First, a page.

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Gender and Music: Featuring Boston Musicians Alana Amore and Damali Willingham

Words and Photos by Caroline Daniels
Graphic Spread by Aubrey Calapp

For as long as history can account for, artistic expression has facilitated the deconstruction of the gender binary. Gertrude “Ma” Rainey, a Black and queer blues artist who signed to Paramount in 1923, shamelessly projected her identity to crowds across Southern America. She sang blatantly of her lesbian and bisexual identity with lyrics such as, “I went out last night with a crowd of my friends/It must've been women, 'cause I don't like no men/Wear my clothes just like a fan/Talk to the gals just like any old man.” The moxie it took to challenge the patriarchy in this way paved a path for queer musicians everywhere. Modern nonbinary and trans musicians like SOPHIE, Arca, Anohni, Dorian Electra, and King Princess have followed in her footsteps by fearlessly challenging the male-dominated business of music. While these artists have changed the way we view music and gender, cisgendered men still widely dominate the music industry and hold a disproportionate amount of power over the process. Young artists have taken on the fight that those before them have started, and continue to envision a world where music is truly equitable.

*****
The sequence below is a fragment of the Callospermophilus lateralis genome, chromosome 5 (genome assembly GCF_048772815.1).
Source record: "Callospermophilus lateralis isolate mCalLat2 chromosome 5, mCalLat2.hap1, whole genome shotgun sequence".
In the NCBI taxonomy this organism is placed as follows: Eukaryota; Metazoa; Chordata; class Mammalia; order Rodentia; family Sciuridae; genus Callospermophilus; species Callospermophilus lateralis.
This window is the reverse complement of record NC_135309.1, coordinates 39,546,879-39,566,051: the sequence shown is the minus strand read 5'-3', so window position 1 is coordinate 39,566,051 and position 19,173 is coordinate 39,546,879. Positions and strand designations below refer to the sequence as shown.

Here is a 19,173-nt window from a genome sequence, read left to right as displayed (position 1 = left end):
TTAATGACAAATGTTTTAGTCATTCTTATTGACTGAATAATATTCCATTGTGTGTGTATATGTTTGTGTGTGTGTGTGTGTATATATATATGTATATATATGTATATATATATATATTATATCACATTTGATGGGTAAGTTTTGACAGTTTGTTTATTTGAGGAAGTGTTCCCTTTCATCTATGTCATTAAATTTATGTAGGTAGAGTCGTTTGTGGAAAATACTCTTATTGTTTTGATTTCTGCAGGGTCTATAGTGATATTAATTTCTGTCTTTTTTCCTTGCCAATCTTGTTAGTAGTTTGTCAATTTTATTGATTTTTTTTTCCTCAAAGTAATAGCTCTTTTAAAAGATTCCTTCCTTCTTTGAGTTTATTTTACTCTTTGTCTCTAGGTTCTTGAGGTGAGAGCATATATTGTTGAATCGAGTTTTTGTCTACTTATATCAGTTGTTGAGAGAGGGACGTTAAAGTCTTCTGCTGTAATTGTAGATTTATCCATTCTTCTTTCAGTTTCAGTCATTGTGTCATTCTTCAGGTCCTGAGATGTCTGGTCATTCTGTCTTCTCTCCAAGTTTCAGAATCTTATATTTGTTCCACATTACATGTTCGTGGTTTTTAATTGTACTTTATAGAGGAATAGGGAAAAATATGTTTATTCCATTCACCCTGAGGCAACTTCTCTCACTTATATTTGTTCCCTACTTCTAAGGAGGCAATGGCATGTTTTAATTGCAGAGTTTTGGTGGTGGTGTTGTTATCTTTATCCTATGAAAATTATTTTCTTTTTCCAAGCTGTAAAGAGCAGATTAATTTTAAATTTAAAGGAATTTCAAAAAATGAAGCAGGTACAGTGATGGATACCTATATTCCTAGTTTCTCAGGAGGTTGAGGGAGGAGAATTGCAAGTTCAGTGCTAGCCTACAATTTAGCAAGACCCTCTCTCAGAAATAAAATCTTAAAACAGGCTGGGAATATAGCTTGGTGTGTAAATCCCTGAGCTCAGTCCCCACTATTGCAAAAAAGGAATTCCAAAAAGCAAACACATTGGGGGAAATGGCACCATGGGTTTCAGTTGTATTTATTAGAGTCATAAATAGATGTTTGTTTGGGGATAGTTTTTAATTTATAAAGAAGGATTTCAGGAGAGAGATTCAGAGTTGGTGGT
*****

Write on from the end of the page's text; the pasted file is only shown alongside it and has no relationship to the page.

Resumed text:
I recently spoke to two musicians studying at Berklee College of Music in Boston about their personal experiences and feelings toward the dynamic they’ve been exposed to as Black queer musicians.

Follow Alana Amore on Instagram!
Follow Damali Willingham on Instagram!


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